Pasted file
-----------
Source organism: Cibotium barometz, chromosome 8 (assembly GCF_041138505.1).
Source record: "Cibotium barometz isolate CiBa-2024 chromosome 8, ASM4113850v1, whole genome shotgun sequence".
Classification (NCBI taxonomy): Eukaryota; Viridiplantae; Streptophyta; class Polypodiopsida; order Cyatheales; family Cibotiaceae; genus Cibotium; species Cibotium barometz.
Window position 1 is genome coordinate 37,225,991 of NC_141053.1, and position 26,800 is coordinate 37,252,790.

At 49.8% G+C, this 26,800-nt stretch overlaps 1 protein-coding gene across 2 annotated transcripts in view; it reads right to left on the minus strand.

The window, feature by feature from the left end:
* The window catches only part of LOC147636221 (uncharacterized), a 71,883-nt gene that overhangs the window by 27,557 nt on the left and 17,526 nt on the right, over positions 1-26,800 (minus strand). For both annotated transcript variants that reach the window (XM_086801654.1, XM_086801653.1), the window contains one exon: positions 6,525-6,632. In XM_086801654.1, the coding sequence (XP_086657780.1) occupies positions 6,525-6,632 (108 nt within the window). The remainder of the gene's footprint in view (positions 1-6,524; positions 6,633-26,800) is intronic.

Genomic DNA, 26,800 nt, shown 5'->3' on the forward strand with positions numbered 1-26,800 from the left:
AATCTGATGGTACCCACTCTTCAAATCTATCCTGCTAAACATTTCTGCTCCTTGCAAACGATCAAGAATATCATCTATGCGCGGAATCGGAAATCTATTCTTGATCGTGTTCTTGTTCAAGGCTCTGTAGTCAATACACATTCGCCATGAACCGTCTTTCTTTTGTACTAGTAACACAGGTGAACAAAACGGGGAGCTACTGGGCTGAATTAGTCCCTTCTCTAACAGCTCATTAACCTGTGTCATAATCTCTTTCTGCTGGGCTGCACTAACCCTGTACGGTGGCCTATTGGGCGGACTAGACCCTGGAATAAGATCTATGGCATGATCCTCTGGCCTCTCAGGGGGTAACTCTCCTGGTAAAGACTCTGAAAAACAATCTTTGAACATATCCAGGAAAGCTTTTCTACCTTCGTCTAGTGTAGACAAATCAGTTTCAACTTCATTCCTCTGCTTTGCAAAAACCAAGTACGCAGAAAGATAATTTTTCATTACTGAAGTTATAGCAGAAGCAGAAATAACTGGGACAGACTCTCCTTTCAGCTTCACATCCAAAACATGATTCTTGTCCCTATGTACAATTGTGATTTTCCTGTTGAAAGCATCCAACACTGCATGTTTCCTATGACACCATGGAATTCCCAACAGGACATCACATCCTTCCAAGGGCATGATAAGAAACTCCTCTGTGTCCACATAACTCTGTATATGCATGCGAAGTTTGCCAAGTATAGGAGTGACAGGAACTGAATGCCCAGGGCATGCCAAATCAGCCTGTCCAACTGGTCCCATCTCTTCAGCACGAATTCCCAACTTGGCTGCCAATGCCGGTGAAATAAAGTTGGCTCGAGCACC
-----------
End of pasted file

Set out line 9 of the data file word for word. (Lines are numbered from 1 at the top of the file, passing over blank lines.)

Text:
AATCTGATGGTACCCACTCTTCAAATCTATCCTGCTAAACATTTCTGCTCCTTGCAAACGATCAAGAATATCATCTATGCGCGGAATCGGAAATCTATTCTTGATCGTGTTCTTGTTCAAGGCTCTGTAGTCAATACACATTCGCCATGAACCGTCTTTCTTTTGTACTAGTAACACAGGTGAACAAAACGGGGAGCTACTGGGCTGAATTAGTCCCTTCTCTAACAGCTCATTAACCTGTGTCATAATCTCTTTCTGCTGGGCTGCACTAACCCTGTACGGTGGCCTATTGGGCGGACTAGACCCTGGAATAAGATCTATGGCATGATCCTCTGGCCTCTCAGGGGGTAACTCTCCTGGTAAAGACTCTGAAAAACAATCTTTGAACATATCCAGGAAAGCTTTTCTACCTTCGTCTAGTGTAGACAAATCAGTTTCAACTTCATTCCTCTGCTTTGCAAAAACCAAGTACGCAGAAAGATAATTTTTCATTACTGAAGTTATAGCAGAAGCAGAAATAACTGGGACAGACTCTCCTTTCAGCTTCACATCCAAAACATGATTCTTGTCCCTATGTACAATTGTGATTTTCCTGTTGAAAGCATCCAACACTGCATGTTTCCTATGACACCATGGAATTCCCAACAGGACATCACATCCTTCCAAGGGCATGATAAGAAACTCCTCTGTGTCCACATAACTCTGTATATGCATGCGAAGTTTGCCAAGTATAGGAGTGACAGGAACTGAATGCCCAGGGCATGCCAAATCAGCCTGTCCAACTGGTCCCATCTCTTCAGCACGAATTCCCAACTTGGCTGCCAATGCCGGTGAAATAAAGTTGGCTCGAGCACC